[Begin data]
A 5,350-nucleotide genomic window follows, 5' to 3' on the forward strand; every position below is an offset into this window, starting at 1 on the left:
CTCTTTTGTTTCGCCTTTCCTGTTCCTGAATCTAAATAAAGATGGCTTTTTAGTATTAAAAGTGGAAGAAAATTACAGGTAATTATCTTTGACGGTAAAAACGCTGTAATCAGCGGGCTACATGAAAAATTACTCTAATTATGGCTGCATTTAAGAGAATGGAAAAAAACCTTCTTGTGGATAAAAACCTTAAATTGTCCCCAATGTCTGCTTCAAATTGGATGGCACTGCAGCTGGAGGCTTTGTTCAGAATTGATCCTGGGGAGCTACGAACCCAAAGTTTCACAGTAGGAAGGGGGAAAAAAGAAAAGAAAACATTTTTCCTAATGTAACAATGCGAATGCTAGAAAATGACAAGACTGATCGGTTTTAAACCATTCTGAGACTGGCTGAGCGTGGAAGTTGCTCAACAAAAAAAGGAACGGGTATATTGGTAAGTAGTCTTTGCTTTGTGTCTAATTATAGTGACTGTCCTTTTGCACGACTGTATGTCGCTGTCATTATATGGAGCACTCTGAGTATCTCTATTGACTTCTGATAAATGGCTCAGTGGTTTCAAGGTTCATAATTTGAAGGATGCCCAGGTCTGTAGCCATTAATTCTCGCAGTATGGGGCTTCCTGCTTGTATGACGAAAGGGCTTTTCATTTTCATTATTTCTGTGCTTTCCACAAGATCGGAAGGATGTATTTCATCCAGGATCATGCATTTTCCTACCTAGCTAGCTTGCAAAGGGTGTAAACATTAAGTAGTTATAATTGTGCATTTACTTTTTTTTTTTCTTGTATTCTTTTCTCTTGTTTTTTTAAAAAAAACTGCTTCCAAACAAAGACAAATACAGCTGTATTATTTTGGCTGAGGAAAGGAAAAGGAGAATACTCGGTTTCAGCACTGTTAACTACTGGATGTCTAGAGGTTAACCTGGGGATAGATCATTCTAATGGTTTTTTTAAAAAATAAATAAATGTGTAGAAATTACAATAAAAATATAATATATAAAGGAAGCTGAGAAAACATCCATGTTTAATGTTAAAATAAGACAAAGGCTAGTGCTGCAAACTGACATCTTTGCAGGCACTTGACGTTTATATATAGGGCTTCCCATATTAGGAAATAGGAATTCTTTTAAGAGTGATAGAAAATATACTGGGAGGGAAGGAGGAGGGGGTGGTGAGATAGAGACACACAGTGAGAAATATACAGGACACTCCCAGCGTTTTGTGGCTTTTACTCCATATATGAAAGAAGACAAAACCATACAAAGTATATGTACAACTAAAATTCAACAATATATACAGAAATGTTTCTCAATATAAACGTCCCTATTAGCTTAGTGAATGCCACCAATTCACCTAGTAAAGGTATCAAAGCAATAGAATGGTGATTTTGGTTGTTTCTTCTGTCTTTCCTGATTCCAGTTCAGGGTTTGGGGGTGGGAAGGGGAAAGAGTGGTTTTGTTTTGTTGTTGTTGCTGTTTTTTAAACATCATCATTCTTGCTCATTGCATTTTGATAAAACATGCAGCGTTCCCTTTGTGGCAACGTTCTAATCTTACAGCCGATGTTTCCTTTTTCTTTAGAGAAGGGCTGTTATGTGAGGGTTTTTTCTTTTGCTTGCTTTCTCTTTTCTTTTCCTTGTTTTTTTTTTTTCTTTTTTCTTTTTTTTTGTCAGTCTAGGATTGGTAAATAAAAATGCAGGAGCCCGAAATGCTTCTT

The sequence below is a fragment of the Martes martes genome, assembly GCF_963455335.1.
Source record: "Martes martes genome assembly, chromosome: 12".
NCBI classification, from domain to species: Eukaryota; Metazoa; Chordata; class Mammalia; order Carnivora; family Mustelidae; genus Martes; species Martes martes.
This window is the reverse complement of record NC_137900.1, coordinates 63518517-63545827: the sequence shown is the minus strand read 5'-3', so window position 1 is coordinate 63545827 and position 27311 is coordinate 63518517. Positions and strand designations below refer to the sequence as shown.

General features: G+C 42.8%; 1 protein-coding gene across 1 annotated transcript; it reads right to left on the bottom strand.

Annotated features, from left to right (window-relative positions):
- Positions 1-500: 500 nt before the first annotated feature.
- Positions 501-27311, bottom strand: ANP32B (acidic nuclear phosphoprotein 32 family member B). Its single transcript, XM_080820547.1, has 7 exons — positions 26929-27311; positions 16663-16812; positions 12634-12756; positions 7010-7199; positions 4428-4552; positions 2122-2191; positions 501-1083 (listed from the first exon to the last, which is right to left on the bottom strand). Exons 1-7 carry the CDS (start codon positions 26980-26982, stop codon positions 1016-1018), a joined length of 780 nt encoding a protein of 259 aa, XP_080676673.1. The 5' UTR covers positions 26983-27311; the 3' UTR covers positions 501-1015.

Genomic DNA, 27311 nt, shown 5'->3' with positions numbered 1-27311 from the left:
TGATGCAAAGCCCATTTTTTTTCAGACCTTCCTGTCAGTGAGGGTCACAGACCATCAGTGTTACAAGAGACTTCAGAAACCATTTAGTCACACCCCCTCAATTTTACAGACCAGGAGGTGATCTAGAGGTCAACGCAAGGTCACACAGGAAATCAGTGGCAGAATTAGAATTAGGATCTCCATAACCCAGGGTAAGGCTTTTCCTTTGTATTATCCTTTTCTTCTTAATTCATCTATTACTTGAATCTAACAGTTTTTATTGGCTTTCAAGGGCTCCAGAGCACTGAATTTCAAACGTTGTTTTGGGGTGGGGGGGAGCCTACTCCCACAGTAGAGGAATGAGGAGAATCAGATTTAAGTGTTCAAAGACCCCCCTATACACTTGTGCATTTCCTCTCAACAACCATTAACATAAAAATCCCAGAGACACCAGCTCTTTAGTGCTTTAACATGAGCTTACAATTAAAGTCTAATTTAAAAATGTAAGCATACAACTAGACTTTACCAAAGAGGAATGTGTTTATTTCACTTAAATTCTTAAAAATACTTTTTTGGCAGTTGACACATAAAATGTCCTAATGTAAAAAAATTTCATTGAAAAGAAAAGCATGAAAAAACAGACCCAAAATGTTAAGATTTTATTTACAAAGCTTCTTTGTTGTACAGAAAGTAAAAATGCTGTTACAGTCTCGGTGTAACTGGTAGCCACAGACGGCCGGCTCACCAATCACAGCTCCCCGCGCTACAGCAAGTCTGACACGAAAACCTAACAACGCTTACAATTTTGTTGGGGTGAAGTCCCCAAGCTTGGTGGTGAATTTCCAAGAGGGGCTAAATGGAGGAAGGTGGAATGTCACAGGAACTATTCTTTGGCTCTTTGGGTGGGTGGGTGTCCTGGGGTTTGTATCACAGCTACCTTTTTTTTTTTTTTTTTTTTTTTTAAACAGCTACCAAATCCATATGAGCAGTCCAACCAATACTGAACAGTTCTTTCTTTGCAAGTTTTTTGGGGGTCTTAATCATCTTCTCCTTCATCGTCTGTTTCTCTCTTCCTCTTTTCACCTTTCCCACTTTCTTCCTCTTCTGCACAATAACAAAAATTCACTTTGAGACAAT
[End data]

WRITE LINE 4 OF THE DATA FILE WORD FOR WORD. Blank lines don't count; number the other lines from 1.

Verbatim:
Source record: "Martes martes genome assembly, chromosome: 12".